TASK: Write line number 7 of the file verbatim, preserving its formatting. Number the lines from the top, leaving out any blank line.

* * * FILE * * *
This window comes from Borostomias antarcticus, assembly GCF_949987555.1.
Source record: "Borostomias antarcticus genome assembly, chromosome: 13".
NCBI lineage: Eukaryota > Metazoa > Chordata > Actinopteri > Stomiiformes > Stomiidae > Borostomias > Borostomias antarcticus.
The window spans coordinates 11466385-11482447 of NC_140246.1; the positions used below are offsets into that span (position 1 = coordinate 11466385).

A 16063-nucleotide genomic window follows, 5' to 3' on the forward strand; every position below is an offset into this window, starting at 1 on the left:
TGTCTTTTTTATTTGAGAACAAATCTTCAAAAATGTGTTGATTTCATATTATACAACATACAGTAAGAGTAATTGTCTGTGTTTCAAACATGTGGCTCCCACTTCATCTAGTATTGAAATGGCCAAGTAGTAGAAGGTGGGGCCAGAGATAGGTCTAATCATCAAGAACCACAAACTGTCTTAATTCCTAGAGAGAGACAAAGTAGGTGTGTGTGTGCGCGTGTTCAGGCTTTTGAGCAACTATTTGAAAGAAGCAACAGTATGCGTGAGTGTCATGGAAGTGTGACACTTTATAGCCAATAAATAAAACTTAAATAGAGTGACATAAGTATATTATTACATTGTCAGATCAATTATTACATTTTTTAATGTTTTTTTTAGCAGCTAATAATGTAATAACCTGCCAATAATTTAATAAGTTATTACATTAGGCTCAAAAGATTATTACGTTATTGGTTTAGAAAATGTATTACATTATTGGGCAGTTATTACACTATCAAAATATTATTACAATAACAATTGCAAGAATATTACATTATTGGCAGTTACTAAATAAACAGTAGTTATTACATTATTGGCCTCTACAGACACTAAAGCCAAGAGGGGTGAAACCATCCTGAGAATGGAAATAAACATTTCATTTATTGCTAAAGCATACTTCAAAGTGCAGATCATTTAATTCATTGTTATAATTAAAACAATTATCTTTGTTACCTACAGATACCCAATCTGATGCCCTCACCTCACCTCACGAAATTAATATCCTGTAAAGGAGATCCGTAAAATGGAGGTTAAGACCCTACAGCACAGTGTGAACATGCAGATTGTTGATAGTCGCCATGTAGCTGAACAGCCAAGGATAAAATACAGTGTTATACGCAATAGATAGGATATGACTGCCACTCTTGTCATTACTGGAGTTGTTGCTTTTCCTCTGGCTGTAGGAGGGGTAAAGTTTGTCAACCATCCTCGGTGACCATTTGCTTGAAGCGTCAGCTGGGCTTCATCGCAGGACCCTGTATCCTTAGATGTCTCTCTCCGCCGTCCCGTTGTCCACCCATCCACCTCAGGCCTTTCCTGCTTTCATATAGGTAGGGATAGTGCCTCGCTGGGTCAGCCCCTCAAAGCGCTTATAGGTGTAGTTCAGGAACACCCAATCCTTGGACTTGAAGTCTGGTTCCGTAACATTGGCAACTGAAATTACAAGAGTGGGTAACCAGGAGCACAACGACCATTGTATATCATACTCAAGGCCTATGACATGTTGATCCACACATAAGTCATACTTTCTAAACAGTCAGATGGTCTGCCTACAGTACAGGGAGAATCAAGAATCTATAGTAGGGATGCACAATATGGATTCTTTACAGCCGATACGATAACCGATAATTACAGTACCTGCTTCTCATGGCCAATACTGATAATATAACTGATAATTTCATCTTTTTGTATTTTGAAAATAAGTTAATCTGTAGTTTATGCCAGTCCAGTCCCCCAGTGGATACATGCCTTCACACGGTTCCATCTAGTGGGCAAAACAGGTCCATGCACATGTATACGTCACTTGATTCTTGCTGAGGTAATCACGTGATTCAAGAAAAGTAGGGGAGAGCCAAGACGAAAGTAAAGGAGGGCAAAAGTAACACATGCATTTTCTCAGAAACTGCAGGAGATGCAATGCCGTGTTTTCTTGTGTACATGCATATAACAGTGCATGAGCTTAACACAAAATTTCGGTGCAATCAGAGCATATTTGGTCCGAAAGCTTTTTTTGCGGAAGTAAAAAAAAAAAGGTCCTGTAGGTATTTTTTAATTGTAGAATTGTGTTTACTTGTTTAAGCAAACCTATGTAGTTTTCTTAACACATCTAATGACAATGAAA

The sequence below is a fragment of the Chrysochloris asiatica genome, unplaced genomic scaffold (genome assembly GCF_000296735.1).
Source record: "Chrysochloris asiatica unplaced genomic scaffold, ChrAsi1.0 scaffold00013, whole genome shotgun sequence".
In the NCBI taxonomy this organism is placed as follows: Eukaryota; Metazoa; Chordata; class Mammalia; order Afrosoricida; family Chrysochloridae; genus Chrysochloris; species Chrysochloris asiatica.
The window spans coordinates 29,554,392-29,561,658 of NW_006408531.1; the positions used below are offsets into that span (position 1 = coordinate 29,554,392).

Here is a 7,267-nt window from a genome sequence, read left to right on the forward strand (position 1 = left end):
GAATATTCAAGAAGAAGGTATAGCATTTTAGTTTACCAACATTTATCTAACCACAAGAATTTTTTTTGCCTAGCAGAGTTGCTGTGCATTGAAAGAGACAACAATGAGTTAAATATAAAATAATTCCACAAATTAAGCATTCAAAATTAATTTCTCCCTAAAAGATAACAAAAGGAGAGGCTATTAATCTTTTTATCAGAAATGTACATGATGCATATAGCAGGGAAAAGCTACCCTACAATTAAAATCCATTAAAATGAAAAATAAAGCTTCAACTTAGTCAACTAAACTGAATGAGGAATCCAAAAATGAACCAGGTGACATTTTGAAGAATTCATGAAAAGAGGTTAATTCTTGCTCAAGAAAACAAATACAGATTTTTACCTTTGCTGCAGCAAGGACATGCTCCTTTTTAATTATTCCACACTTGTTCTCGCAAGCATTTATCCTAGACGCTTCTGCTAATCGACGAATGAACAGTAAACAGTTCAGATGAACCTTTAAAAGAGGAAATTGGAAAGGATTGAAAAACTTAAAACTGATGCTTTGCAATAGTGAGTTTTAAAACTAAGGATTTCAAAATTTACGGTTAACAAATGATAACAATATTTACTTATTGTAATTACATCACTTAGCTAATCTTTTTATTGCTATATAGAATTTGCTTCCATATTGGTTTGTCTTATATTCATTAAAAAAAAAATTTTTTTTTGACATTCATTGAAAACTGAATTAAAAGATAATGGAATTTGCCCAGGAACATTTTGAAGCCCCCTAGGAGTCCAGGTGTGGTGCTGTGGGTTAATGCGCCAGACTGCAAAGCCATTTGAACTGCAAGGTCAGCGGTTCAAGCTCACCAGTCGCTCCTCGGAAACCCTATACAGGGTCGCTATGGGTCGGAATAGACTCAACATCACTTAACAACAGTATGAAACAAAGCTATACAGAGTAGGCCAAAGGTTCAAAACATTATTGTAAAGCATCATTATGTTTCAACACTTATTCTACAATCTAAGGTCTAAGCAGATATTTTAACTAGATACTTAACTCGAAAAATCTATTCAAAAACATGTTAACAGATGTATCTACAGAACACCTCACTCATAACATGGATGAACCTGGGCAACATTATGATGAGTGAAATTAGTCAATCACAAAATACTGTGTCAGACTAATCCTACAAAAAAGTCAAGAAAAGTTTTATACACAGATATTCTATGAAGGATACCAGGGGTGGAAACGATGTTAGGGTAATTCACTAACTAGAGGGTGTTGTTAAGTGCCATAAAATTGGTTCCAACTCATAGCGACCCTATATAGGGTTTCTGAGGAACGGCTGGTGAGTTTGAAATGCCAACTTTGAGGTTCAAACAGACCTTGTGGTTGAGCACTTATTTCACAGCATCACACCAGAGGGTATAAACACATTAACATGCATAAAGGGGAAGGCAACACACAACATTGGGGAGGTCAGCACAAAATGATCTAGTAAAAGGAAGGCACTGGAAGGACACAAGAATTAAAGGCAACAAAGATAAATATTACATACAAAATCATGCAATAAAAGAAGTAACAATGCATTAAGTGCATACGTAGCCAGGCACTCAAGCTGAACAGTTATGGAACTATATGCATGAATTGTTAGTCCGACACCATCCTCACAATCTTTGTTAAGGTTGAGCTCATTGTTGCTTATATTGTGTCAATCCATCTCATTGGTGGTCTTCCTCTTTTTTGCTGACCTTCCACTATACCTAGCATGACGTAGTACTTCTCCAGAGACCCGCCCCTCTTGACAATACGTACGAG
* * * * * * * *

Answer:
The sequence below is a fragment of the Chrysochloris asiatica genome, unplaced genomic scaffold (genome assembly GCF_000296735.1).